A COUNCIL has been criticised for failing to explain why it allowed a former pub to be turned into a mosque in a decision which went against the advice of planning officers.
Bradford councillors who approved plans to turn the old Royal Hotel on Fagley Road into a mosque in March 2013 have also been criticised over their apparent failure to understand what constitutes ‘material planning considerations’.
The application was passed despite many objections, including a petition.
Planning officers had recommended that the plans be refused on the grounds that the mosque would cause a noise nuisance and “general disturbance” to neighbouring residents.
A complaint to the watchdog body, the Local Government Ombudsman, prompted an investigation which uncovered flaws in the process.
The Ombudsman ruled that the council was at fault for failing to provide reasons for granting permission.
Although the council said the development was acceptable “in terms of residential amenity, visual amenity and highway safety”, it failed to give the reasons why it had come to those conclusions.
The Ombudsman said: “The Council is only required to provide summary reasons. However it is not enough to simply state that the development complies with policies and is acceptable.”
Some councillors on the planning committee were also criticised for citing irrelevant points when interviewed by an investigator from the Ombudsman’s office.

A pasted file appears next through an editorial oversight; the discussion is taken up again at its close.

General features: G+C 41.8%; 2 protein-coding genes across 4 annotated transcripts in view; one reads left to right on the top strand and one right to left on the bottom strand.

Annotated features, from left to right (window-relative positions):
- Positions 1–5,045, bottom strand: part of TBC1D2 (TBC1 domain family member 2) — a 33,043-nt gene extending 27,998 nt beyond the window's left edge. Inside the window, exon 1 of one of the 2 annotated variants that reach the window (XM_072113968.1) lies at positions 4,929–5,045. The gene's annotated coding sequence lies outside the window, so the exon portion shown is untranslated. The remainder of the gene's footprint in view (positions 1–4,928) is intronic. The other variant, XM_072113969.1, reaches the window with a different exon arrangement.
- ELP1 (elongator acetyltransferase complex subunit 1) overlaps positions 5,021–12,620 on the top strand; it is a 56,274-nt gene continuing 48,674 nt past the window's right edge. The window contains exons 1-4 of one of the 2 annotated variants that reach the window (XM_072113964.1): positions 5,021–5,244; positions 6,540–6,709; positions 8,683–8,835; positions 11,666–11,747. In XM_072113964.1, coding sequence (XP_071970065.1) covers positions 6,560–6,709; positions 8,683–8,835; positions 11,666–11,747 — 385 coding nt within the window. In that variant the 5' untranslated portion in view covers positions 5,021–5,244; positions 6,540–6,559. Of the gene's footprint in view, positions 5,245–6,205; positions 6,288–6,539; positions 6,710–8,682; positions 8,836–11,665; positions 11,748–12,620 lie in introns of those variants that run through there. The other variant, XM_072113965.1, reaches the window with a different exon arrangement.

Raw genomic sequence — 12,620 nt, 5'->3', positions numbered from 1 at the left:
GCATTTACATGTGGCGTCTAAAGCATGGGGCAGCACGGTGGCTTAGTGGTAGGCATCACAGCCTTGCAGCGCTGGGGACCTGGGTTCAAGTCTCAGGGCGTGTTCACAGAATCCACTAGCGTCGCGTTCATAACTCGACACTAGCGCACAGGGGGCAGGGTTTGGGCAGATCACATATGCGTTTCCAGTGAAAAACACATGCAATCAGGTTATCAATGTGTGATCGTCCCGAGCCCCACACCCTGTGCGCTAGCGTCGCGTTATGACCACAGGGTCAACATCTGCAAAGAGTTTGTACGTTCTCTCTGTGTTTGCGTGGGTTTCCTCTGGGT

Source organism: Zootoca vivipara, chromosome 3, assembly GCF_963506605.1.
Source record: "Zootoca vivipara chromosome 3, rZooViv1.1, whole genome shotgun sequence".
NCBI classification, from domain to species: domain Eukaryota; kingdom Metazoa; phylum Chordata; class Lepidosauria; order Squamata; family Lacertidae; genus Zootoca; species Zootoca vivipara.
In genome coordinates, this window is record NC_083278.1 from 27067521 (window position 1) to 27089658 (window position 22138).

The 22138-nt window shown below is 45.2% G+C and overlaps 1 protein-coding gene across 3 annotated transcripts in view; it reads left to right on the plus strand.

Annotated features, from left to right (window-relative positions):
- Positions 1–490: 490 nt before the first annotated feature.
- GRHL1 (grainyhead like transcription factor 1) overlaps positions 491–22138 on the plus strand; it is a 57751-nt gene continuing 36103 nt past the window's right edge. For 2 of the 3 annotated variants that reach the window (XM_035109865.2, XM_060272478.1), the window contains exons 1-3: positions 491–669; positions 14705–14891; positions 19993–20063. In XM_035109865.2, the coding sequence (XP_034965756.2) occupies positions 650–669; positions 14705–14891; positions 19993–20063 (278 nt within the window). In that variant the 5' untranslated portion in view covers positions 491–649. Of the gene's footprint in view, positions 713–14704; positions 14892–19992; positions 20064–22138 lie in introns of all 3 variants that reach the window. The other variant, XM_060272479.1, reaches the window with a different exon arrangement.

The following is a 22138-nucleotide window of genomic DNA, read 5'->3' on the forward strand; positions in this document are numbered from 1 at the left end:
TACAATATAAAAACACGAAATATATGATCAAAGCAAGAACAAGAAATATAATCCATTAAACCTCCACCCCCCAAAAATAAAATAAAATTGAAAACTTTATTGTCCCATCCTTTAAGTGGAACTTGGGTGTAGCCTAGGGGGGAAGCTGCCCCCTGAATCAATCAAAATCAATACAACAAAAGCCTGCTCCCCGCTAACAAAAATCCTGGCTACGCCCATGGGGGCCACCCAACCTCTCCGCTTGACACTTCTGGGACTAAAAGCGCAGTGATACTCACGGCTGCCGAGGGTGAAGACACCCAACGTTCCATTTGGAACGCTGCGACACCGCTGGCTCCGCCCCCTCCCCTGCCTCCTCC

“When I interviewed members of the Council’s Planning Committee many were unable to remember why they had granted permission,” said the Ombudsman’s report.
“Whilst I understand that some time has passed since the decision was made the Committee would be in a better position to explain its decision if the reasons had been properly recorded. Because of this I was given several different reasons why permission was granted. Some of these were not material planning considerations such as:
* The use as a place of worship would not cause as much disturbance as takeaway premises.
* A place of worship has a positive impact on the community whereas a pub does not.”
Councillors also gave weight to the planning applicant’s offer of marshalling vehicles at busy times “even though there was no way the Council could enforce this. Some members of the Committee thought this had been a condition rather than a footnote,” the Ombudsman noted.
Despite finding fault, the Ombudsman concluded that the committee would probably have granted permission even if it had followed the correct procedures.
The report said: “Therefore in the circumstances it would not be appropriate to take further action by way of compensation to the complainant at this stage.”
The Ombudsman is recommending that the council apologise to the complainant for failing to provide adequate reasons for the decision.
The council has also been told to ensure that planning panels record reasons for their decisions, especially when they go against officer recommendations. Councillors will be reminded of their obligations at a future training session.